A most splendid wren, It is such an absolute delight to watch these beutiful tiny birds zipping around catching insects just before dusk…
The much maligned brush tail possum sits waiting for darkness to arrive before its departure to create havoc around litter bins, on suburban roofs and in trees. Yes they also attack veggie gardens and fruit trees for a feed which makes them pests but when all is said and done they are just out for a feed which is their right but not in my back garden… Right!
Saw this Australian Cormorant a few days ago its the closest I have ever managed to get to one. Captured at 70mm! Its quite a large bird and an ancient species not too far removed from the first birds that developed feathers after the dinosaurs It swims fast underwater for a few minutes at a time to catch fish then sits on rocks to dry out. Its a cold hard way to get a meal at this time of year. The light was fading fast when I photographed it and am a bit surprized how well two of the half dozen frames I managed to get of turned out. Image stabilisation is great but this one was pushing the limits a bit a constantly moving head of a black bird against dark water at dusk! ƒ3.2 1/60th at ISO 640
Spotted Turtle Dove or Streptopelia chinensis two very gentle birds dropped in for a drink and a bath! This very loving couple visit our back garden almost every day. A few days ago they brought with them their young son or daughter and together they cuddled on the edge of a wall for half an hour after their bath and drink of course…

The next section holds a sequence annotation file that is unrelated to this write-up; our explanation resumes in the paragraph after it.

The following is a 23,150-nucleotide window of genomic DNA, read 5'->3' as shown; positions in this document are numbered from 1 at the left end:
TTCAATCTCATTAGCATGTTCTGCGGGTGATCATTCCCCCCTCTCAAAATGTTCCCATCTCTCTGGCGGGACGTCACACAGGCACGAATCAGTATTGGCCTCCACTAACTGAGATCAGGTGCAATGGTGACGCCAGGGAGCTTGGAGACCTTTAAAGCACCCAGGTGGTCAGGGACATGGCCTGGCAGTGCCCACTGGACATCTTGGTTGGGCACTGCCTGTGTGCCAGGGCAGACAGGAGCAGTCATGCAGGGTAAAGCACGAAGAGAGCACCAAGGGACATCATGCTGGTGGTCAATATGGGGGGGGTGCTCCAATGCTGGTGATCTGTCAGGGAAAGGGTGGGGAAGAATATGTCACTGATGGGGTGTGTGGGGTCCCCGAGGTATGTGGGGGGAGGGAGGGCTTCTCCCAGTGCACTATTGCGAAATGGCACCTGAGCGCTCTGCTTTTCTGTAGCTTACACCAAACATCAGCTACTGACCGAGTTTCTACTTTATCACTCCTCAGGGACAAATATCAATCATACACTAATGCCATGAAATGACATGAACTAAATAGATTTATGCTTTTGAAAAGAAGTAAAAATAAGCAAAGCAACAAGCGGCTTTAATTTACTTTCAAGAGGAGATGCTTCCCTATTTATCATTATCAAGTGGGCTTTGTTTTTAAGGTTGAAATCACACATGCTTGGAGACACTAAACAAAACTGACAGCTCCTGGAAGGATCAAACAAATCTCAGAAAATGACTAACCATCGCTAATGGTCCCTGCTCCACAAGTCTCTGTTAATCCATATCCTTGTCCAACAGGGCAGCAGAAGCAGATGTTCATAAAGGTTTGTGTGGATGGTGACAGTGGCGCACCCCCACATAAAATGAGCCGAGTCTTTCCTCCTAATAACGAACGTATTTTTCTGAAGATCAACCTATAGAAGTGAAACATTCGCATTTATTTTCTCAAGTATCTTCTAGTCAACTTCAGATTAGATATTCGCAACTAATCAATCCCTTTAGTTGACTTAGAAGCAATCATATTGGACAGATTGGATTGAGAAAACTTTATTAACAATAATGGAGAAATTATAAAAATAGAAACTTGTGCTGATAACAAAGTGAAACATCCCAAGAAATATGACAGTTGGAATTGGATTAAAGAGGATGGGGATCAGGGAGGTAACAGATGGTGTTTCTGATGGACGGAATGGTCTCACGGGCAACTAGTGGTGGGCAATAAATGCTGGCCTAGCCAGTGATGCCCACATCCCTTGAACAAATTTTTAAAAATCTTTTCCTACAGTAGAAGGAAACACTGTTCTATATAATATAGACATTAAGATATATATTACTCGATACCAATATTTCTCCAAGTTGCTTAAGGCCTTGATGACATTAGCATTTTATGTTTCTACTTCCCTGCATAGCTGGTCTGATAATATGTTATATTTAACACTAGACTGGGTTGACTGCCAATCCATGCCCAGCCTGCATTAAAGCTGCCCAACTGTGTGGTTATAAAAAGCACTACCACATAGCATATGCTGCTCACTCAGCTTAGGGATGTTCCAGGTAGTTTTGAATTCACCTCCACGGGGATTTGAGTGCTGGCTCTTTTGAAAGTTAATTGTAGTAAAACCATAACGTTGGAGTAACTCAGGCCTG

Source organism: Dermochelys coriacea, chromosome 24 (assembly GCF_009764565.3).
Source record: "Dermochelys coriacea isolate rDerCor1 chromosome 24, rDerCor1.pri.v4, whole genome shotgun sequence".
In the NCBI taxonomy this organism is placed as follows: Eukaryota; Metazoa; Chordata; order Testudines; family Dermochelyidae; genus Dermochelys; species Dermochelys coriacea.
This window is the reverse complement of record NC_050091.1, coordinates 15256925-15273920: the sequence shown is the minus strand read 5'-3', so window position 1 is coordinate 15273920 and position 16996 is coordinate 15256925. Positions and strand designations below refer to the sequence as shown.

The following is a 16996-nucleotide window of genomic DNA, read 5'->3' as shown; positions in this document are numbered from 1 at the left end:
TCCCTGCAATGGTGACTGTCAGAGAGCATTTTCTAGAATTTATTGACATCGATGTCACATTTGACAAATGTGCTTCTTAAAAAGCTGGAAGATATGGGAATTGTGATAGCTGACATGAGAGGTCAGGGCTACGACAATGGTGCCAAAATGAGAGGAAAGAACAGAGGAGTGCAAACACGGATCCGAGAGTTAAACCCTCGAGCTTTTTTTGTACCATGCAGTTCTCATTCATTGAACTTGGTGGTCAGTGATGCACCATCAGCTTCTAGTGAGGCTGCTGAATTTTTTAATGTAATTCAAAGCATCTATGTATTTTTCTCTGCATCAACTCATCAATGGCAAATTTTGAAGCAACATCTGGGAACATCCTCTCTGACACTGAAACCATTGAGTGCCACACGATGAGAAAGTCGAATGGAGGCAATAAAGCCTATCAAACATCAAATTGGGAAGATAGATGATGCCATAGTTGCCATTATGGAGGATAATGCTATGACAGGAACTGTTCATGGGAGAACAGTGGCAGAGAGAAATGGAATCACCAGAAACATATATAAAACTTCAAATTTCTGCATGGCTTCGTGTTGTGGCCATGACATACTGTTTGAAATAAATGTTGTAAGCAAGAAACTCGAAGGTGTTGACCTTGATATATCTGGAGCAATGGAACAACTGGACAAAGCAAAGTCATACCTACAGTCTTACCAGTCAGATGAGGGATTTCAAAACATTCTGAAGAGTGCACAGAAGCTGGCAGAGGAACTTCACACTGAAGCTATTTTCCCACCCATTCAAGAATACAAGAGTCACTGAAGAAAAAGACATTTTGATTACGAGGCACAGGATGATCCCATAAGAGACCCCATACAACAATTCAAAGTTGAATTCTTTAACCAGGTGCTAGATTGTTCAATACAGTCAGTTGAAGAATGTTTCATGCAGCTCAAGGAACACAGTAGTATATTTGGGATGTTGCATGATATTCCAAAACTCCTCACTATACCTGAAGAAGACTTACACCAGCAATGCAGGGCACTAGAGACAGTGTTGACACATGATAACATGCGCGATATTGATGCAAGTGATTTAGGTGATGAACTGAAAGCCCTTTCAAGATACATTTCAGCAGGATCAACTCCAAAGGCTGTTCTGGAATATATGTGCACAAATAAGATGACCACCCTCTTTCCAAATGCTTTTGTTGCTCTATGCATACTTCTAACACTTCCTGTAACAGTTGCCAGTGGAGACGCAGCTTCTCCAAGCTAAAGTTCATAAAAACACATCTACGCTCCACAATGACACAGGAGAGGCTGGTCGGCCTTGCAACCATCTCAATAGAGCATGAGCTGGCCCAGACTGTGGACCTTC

A curious female peacock, she’s almost posing!
Over the past year we have really gotten to enjoy the company of these lovely creatures on our evening walk. A few have even begun to recognise us by walking with or not even atempting to walk away from us.
Sadly there seems to be a high mortality rate with their chicks about 30% so far seemed to have vanished. Likely cats, we have seen the odd few sculking out of view onthe Trevallyn side. Then before they even get to the chick stage possums are known to raid the nests for eggs, but we haven’t seen any evidence of scattered broken egg shells. I realize that these peafowl are not natives and some folk have questioned that, but it seems they are endangered in several of the countries from which they eminate. So in many ways keeping them in a public parks is no bad thing. And thus far we haven’t seen any evidence of a depletion of skinks which the are known to eat. From observation I would say that the kookaburras are more efficient hunters where small reptiles are involved and even they could be an import! Besides Jacqui Lambie needs peacock feathers for her hats!